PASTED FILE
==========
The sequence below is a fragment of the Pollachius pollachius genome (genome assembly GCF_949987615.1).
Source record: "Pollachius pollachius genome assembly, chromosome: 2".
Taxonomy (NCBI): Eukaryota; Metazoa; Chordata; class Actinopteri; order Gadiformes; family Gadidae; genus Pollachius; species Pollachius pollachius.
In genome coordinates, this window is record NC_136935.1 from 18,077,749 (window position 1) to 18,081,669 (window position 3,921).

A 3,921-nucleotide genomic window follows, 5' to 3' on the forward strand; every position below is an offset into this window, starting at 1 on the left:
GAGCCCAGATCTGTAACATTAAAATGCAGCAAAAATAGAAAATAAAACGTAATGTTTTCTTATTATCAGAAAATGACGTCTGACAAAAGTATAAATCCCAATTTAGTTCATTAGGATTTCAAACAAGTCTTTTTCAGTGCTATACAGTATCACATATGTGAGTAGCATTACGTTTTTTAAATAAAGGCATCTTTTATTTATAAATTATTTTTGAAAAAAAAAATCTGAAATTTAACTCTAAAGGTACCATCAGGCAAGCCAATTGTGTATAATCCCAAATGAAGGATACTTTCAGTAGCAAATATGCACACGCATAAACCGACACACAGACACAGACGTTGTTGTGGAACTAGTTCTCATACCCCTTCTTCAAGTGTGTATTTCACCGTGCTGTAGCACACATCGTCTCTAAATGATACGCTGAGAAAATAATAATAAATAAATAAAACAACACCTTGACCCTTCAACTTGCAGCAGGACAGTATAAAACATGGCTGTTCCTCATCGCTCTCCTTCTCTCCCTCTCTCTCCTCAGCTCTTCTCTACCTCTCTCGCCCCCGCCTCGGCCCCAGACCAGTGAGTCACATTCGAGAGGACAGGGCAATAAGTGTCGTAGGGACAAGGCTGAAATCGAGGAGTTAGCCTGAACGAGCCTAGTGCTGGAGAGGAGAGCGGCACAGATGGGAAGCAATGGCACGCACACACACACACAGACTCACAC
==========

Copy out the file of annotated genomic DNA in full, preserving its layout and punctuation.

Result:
The sequence below is a fragment of the Pollachius pollachius genome (genome assembly GCF_949987615.1).
Source record: "Pollachius pollachius genome assembly, chromosome: 2".
Taxonomy (NCBI): Eukaryota; Metazoa; Chordata; class Actinopteri; order Gadiformes; family Gadidae; genus Pollachius; species Pollachius pollachius.
In genome coordinates, this window is record NC_136935.1 from 18,077,749 (window position 1) to 18,081,669 (window position 3,921).

A 3,921-nucleotide genomic window follows, 5' to 3' on the forward strand; every position below is an offset into this window, starting at 1 on the left:
GAGCCCAGATCTGTAACATTAAAATGCAGCAAAAATAGAAAATAAAACGTAATGTTTTCTTATTATCAGAAAATGACGTCTGACAAAAGTATAAATCCCAATTTAGTTCATTAGGATTTCAAACAAGTCTTTTTCAGTGCTATACAGTATCACATATGTGAGTAGCATTACGTTTTTTAAATAAAGGCATCTTTTATTTATAAATTATTTTTGAAAAAAAAAATCTGAAATTTAACTCTAAAGGTACCATCAGGCAAGCCAATTGTGTATAATCCCAAATGAAGGATACTTTCAGTAGCAAATATGCACACGCATAAACCGACACACAGACACAGACGTTGTTGTGGAACTAGTTCTCATACCCCTTCTTCAAGTGTGTATTTCACCGTGCTGTAGCACACATCGTCTCTAAATGATACGCTGAGAAAATAATAATAAATAAATAAAACAACACCTTGACCCTTCAACTTGCAGCAGGACAGTATAAAACATGGCTGTTCCTCATCGCTCTCCTTCTCTCCCTCTCTCTCCTCAGCTCTTCTCTACCTCTCTCGCCCCCGCCTCGGCCCCAGACCAGTGAGTCACATTCGAGAGGACAGGGCAATAAGTGTCGTAGGGACAAGGCTGAAATCGAGGAGTTAGCCTGAACGAGCCTAGTGCTGGAGAGGAGAGCGGCACAGATGGGAAGCAATGGCACGCACACACACACACAGACTCACAC